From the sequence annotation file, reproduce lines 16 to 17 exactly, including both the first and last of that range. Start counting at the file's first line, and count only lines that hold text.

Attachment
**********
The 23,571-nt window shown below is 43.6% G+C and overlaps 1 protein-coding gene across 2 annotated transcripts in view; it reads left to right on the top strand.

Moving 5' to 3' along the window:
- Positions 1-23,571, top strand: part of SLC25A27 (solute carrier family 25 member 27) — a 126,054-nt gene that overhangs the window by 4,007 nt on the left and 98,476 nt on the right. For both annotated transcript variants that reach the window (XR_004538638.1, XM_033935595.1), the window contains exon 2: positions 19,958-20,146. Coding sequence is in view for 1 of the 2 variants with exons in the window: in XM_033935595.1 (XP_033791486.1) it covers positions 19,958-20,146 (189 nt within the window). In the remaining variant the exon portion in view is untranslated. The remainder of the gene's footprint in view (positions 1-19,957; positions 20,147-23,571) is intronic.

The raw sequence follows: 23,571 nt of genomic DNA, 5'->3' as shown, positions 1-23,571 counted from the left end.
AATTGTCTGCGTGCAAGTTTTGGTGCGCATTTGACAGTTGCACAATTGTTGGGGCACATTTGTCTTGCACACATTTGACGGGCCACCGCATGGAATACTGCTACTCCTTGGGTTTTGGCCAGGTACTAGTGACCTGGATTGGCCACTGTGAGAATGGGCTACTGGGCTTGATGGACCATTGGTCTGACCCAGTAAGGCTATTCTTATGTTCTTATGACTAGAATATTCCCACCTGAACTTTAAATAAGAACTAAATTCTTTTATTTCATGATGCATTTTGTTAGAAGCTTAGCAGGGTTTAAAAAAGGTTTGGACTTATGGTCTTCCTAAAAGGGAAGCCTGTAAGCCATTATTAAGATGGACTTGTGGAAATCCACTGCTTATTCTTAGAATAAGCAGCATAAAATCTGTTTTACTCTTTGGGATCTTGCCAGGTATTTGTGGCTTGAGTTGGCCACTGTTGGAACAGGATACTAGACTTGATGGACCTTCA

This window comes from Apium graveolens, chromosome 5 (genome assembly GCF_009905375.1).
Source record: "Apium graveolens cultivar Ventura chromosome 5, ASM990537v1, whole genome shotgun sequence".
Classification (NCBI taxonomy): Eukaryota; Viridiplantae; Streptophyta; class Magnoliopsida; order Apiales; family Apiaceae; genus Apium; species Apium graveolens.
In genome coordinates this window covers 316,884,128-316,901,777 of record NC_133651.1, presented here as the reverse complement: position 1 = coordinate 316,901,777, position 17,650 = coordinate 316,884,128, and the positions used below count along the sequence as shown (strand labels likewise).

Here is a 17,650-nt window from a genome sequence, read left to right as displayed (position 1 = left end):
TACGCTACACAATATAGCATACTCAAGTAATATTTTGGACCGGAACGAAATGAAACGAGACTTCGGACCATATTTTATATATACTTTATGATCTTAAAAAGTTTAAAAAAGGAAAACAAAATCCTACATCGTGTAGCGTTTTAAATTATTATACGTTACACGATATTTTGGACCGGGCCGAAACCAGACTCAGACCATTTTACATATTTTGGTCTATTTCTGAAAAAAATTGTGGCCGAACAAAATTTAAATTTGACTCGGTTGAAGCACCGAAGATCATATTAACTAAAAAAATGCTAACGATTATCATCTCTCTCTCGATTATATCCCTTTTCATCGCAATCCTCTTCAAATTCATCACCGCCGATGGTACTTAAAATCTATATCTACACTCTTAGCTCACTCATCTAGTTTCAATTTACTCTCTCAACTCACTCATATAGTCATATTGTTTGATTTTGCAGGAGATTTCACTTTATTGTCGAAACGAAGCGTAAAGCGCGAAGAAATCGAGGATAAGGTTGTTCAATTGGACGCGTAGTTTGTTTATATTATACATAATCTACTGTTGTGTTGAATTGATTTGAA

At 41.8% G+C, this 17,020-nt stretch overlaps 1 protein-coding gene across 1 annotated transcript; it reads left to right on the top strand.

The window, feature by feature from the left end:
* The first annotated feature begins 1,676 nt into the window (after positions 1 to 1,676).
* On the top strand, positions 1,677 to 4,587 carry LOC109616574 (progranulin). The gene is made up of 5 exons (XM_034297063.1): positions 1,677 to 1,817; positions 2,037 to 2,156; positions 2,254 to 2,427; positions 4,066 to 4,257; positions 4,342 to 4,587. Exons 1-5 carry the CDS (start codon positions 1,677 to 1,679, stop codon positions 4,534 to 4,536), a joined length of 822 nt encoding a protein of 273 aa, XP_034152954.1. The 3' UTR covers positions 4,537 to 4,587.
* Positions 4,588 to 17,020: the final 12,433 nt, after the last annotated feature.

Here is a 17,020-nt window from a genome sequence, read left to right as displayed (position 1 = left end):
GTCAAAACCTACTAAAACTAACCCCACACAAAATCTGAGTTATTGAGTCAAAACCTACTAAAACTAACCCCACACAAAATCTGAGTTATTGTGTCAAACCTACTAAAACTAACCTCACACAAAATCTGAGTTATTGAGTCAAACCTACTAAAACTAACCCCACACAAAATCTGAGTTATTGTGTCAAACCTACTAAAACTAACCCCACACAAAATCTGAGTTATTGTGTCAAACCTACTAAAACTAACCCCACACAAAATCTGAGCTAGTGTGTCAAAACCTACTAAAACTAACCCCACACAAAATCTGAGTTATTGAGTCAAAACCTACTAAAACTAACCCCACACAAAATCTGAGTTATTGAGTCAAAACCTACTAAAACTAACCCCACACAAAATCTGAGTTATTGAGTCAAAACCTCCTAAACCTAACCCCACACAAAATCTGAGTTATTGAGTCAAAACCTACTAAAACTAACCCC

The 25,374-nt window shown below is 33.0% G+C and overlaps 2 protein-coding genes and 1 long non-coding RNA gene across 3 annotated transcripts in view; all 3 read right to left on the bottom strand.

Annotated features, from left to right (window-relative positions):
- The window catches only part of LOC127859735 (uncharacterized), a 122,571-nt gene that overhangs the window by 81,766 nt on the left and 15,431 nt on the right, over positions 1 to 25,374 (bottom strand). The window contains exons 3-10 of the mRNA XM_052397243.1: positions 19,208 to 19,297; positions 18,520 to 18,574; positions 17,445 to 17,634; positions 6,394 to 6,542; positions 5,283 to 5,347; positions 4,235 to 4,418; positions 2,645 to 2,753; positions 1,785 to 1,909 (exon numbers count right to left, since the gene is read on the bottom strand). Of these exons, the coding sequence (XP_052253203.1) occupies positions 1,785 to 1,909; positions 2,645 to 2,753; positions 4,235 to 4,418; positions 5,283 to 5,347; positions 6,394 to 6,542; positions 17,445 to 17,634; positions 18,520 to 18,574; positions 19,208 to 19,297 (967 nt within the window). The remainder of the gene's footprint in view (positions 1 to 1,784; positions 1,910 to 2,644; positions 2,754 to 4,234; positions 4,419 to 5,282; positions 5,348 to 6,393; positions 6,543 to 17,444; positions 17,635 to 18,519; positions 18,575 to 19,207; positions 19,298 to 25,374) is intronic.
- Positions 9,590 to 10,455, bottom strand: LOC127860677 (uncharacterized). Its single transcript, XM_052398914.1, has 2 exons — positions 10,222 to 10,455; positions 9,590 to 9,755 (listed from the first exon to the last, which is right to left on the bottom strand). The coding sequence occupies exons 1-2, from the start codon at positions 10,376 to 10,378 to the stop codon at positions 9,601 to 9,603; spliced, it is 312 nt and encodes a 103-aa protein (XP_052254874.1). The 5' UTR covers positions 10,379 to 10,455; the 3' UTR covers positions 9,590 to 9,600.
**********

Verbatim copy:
* Positions 4,588 to 17,020: the final 12,433 nt, after the last annotated feature.

Here is a 17,020-nt window from a genome sequence, read left to right as displayed (position 1 = left end):